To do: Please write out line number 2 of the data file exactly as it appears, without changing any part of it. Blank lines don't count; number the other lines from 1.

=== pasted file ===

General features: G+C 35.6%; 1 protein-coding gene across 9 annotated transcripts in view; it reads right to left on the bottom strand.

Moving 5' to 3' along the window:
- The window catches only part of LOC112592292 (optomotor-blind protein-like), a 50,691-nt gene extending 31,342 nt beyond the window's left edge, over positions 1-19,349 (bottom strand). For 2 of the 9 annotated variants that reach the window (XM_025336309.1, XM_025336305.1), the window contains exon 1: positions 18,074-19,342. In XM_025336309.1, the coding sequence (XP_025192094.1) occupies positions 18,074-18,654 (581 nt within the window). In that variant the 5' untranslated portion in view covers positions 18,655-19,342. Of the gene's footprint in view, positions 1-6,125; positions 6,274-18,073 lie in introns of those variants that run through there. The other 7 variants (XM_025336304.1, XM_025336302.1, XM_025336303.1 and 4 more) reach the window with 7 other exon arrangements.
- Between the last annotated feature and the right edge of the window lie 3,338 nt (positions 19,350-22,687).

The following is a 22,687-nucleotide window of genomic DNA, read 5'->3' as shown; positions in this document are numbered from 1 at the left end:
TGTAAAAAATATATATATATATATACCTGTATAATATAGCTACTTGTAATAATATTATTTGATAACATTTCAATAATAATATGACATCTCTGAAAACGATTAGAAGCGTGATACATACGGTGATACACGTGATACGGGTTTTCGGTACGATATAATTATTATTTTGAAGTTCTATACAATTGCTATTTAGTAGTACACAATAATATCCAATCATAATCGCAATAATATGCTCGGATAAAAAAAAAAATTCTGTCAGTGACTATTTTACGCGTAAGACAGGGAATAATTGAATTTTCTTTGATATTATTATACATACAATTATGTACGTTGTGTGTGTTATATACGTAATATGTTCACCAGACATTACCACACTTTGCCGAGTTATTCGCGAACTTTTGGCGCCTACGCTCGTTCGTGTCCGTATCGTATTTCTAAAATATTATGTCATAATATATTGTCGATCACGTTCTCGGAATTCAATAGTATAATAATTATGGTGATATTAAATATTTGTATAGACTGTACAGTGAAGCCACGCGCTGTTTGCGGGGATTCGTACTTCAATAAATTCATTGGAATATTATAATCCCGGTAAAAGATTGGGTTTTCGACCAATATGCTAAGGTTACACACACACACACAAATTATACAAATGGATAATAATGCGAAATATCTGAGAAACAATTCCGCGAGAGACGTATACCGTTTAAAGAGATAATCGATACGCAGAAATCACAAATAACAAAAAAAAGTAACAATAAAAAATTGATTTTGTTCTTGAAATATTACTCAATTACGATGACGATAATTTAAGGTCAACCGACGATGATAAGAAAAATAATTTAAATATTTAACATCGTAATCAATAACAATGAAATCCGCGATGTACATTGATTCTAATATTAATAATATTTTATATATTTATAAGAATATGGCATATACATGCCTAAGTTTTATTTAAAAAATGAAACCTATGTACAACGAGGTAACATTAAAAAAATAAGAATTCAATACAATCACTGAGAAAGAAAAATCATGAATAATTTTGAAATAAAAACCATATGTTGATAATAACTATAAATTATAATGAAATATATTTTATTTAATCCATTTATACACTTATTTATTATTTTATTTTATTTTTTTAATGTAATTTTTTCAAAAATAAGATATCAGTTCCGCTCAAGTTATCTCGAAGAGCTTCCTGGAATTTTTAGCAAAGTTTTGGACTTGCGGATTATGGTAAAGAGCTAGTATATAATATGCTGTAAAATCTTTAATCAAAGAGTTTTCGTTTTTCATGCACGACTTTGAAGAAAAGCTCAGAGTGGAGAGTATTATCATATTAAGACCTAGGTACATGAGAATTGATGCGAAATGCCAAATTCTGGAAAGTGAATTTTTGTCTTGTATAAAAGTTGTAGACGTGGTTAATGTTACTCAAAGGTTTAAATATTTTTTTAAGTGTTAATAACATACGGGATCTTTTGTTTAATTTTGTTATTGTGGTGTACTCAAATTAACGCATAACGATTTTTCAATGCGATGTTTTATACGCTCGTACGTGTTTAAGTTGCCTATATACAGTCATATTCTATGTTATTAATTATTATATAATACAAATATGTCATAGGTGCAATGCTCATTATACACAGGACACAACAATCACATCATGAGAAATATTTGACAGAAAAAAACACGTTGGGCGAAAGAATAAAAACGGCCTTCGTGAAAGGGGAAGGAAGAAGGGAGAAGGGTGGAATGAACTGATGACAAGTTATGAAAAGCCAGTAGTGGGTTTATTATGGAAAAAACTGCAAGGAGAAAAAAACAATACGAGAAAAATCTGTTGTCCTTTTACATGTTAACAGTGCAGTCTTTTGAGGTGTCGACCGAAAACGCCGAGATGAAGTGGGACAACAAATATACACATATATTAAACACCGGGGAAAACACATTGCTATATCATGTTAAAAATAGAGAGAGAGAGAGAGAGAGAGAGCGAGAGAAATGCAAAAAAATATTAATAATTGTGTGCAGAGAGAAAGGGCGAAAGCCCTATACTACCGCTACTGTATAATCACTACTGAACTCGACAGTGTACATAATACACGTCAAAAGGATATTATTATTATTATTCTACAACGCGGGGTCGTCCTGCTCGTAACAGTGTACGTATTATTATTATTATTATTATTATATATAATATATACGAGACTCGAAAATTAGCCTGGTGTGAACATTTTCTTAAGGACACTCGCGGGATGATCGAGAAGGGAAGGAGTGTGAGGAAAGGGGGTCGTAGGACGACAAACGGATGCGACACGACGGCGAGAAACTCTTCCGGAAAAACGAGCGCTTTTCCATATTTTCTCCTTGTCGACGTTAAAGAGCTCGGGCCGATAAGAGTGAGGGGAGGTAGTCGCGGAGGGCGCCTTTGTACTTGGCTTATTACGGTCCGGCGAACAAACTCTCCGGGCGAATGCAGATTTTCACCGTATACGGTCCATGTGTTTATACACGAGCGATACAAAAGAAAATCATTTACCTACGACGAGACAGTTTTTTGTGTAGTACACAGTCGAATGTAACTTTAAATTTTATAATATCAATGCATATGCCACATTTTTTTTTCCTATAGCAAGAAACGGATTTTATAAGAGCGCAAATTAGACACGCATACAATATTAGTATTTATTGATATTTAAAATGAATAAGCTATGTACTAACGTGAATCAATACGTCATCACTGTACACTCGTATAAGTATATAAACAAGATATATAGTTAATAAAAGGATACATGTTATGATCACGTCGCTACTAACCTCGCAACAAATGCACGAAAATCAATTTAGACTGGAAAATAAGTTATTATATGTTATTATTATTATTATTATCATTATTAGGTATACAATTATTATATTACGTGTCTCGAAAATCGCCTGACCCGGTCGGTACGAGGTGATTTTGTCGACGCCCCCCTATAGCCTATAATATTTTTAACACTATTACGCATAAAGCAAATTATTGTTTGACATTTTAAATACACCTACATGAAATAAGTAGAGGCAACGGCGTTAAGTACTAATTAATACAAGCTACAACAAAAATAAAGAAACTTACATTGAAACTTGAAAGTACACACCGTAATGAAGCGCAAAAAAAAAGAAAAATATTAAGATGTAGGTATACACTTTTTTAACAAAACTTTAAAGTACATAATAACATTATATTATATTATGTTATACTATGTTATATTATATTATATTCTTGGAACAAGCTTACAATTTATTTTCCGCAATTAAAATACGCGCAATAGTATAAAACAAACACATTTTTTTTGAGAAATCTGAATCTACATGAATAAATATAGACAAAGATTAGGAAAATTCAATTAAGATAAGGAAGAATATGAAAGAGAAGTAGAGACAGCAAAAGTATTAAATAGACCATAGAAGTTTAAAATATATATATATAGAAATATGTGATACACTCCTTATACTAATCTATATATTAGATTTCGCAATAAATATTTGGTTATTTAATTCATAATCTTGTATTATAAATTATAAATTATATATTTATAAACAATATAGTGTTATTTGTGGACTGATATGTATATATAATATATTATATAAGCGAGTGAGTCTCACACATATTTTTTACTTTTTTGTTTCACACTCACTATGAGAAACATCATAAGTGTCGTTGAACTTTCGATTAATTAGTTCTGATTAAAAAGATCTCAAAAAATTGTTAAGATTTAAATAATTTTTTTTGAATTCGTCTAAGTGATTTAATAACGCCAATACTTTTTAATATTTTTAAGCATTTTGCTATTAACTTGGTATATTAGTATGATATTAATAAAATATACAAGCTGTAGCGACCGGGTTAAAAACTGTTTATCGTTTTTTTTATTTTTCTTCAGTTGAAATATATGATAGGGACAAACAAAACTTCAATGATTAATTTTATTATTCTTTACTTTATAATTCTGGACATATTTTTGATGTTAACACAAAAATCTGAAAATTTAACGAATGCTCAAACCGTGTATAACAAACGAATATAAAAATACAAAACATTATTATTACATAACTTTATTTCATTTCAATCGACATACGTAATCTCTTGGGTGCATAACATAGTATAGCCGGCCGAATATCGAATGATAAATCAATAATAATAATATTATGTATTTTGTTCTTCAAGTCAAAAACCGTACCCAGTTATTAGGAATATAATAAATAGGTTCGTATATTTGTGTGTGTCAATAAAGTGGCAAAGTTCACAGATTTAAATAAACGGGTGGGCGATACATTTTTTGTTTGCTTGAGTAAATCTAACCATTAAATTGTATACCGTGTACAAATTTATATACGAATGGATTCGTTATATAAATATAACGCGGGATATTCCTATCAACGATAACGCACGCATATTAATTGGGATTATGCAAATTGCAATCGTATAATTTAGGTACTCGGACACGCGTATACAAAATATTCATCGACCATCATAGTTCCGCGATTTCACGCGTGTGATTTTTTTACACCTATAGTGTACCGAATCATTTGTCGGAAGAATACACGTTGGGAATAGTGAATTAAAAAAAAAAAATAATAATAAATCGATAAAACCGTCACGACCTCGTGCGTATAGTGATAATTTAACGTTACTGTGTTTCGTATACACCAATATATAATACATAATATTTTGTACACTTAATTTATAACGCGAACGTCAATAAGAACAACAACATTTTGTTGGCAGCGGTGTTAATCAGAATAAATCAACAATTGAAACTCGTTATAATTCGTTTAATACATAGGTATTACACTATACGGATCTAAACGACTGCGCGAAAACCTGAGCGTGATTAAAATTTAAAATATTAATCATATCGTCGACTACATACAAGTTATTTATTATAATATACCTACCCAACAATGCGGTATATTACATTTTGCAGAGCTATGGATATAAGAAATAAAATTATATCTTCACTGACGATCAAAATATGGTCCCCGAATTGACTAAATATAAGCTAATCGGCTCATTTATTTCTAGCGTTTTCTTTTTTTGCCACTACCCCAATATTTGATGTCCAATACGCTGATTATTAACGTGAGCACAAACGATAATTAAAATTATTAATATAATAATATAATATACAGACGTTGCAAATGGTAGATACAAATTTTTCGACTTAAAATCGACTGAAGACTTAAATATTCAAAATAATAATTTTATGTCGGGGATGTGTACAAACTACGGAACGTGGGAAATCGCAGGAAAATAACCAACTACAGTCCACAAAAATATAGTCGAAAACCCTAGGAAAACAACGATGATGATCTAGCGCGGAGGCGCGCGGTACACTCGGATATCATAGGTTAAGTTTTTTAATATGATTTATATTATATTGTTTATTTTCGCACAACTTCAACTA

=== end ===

Moving 5' to 3' along the window: